AI tackles two of medical imaging’s biggest hurdles: time and an overload of image information. AI takes on the laborious process of analyzing, documenting and evaluating images quickly to provide prompt care to patients, all while reducing medical errors. Additionally, AI in imaging allows radiologists to inspect medical imaging results as one source of data to create a single picture of a patient’s health condition.
How does AI affect radiology?
Using AI-based applications, physicians can make alternative diagnoses or see anatomical structures much sharper and finer than with previous technologies. Having AI workflows in place, radiologists are free to focus on expertise-based tasks like more personalized care or complex patient conditions. For example, it can take a doctor many hours to help a patient with chest pain—from sorting through the patient’s medical history and medications to the CT scans, labs, etc. AI programs can suggest possible diagnoses in minutes.
- Better diagnosis
- Prioritization of care
- Less time in the hospital
- Detection of life-threatening illnesses quickly
- More transparency
Will AI take over radiology?
Artificial intelligence is not taking over radiology, but it is providing additional learning and systems that arm radiologists with more information. It is a collaborative tool that can enhance, support and streamline the process, reducing the diagnosis burden and improving workflow efficiency.
The longer AI is used, the deeper the learning and radiologists can treat more patients effectively and efficiently. Human discernment paired with deep learning of AI is the future of radiology. Radiology could become one of the most creative medical specialties for those seeking to problem-solve.
What software do radiologists use?
Picture Archiving and Communication Systems (PACS) are the backbone of modern radiology, including image capture, management, transfer, distribution and storage. PACS assist radiologists and their health systems from initial image to diagnosis. While technology continues to evolve and change, so do PACS. PACS are robust solution sets intended to house, recall and archive medical imaging file formats. In their best iteration, PACS are intuitive, responsive and user-friendly. Yet, they are also flexible and customizable to the end user. When radiologists and system administrators evaluate software, KLAS rankings are an important consideration.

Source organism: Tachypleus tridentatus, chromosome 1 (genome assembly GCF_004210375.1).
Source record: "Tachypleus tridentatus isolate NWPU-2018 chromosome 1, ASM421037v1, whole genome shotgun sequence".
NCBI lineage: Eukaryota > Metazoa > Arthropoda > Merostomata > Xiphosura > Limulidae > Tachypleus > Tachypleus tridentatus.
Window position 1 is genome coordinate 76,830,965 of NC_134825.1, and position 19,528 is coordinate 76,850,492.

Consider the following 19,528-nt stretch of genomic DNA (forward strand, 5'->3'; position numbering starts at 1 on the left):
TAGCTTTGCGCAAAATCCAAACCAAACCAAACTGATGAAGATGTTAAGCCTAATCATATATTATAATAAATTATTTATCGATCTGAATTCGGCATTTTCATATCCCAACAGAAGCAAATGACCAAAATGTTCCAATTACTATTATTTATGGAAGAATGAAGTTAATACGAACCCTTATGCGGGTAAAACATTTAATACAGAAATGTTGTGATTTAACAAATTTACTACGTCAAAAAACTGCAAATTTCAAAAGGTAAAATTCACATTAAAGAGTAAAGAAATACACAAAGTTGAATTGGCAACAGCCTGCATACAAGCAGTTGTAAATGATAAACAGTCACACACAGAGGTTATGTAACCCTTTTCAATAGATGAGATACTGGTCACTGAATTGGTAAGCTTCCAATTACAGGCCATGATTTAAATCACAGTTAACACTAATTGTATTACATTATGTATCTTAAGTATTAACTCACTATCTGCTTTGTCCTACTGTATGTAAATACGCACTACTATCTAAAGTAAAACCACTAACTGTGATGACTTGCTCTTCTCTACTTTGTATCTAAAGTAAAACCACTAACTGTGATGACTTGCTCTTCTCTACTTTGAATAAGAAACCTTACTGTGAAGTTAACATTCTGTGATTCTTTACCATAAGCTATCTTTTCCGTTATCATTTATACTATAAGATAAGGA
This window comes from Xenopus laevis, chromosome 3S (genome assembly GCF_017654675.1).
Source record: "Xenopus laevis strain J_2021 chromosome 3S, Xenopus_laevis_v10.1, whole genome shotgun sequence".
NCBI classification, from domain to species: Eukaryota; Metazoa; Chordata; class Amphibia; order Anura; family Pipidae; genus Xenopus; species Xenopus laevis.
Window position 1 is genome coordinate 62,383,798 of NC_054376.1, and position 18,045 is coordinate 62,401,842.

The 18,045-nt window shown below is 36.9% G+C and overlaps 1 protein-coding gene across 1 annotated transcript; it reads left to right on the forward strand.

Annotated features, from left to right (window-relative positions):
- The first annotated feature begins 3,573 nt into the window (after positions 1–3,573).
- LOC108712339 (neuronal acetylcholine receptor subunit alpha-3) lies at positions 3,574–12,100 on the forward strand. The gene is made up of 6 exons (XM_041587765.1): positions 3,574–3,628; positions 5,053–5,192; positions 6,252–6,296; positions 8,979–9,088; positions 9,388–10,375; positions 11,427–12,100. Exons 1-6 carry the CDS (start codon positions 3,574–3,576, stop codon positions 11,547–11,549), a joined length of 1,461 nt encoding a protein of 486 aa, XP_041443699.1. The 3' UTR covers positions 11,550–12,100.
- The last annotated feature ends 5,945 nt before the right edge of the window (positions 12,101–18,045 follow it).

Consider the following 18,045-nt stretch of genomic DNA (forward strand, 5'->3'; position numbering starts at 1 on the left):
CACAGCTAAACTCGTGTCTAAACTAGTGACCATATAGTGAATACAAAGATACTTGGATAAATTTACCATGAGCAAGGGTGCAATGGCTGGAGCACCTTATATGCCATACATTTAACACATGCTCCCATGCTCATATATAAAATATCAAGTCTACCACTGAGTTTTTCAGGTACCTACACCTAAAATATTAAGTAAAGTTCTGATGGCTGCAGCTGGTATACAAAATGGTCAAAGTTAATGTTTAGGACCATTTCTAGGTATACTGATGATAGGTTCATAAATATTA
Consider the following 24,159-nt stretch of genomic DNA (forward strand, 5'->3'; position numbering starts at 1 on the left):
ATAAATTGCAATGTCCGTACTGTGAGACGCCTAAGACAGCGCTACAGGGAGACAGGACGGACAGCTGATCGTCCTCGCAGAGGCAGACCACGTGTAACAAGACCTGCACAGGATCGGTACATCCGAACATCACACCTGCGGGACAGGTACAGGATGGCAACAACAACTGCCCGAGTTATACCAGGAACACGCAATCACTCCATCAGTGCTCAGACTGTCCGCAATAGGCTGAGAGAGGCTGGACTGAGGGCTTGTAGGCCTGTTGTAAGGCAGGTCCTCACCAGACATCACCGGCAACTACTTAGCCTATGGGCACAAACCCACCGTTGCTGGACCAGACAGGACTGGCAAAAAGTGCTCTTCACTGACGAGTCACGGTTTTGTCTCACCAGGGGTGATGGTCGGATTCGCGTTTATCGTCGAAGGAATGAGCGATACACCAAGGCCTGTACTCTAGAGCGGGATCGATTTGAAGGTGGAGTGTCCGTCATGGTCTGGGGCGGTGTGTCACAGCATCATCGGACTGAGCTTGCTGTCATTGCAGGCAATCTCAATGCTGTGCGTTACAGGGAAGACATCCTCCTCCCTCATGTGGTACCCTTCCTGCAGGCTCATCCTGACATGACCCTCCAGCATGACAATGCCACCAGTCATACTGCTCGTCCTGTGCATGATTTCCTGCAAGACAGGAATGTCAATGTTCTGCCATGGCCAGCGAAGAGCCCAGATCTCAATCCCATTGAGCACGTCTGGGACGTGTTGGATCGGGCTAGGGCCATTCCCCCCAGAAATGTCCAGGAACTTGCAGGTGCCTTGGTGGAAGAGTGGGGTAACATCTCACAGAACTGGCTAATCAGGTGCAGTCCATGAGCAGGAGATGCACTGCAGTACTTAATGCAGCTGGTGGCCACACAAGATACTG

What is machine learning in radiology?
Machine learning means a computer improves its performance on future tasks based on information from past tasks. Essentially, computers learn from data accumulation. Machine learning algorithms evolve with increasing exposure to data. Computers learn from examples to understand, interpret and label diagnostic images. Complex patterns can be identified by machines and aid radiologists in evaluating data reports from CT, MRI and PET images.
Deep learning is a subset of machine learning used most in radiology that is multiple layers of algorithms interconnected with hierarchies of importance for the most meaningful data.